6
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2answers
404 views

Similar adjectives to “worth”

This laptop is worth $140. Here worth does not need a following preposition. However, when I say, for example: I am curious about his motivation behind his decision. The word curious is an ...
6
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2answers
1k views

Participial clause?

On ELL a user has asked how to parse the emphasized -ing form in this sentence from Harry Potter and the Philosopher's Stone: Harry swung at it with the bat to stop it from breaking his nose, and ...
6
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5answers
2k views

Is this an objective complement or adjective phrase?

In ‘catch me off guard’, is the ‘off guard’ an objective complement or adjective phrase that modifies ‘me’? My Great Uncle Algie kept trying to catch me off guard and force some magic out of me &...
6
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3answers
294 views

Is there any difference between ‘it’ and ‘so’ as a complement of ‘she looks’?

D’you – d’you want to go to the ball with me?” said Harry. Why did he have to go red now? Why? “Oh!” said Cho, and she went red too. “Oh Harry, I’m really sorry,” and she truly looked it. “I’ve ...
6
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5answers
3k views

“Who(m) will it be?” vs. “Will it be he/him?”

The accepted (and highly upvoted) answer to the question in the question What’s the rule for using “who” and “whom” correctly? states that the easiest way to find out whether to use who or whom is to ...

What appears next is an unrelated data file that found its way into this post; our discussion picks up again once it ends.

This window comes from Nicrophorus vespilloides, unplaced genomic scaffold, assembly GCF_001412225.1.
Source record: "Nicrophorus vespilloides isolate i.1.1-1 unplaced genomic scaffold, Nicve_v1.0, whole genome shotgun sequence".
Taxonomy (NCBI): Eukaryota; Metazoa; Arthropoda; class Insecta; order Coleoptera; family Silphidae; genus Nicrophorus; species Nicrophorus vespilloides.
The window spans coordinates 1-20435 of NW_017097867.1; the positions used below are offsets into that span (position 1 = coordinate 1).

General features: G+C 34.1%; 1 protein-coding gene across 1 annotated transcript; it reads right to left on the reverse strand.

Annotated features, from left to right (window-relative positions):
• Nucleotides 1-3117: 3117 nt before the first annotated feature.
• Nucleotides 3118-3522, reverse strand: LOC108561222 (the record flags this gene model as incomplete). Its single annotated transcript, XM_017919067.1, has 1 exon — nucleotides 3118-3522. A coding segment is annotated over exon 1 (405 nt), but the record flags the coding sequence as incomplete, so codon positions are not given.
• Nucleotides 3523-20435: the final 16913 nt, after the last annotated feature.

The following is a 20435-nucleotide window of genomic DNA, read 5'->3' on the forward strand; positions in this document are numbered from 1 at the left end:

5
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2answers
2k views

“Heard me [infinitive]” vs. “heard me [present participle]”

"Heard me [infinitive]" vs. "heard me [present participle]" At that time, you wouldn't have heard me talk about it. At that time, you wouldn't have heard me talking about it. At ...
5
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6answers
741 views

In structures such as 'football manager', is 'football' a modifier or a complement of the head noun?

I thought I'd post this as it illustrates a problem often encountered on ELU. In structures such as 'football manager', is 'football' a modifier or a complement of the head noun? I've seen both ...
5
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2answers
2k views

how to understand “as ~ as ever”

Nosey Flynn was sitting up in his usual corner of Davy Byrne's and, when he heard the story, he stood Farrington a half-one, saying it was as (1) smart a thing as (2) ever (3) he heard. (James ...
5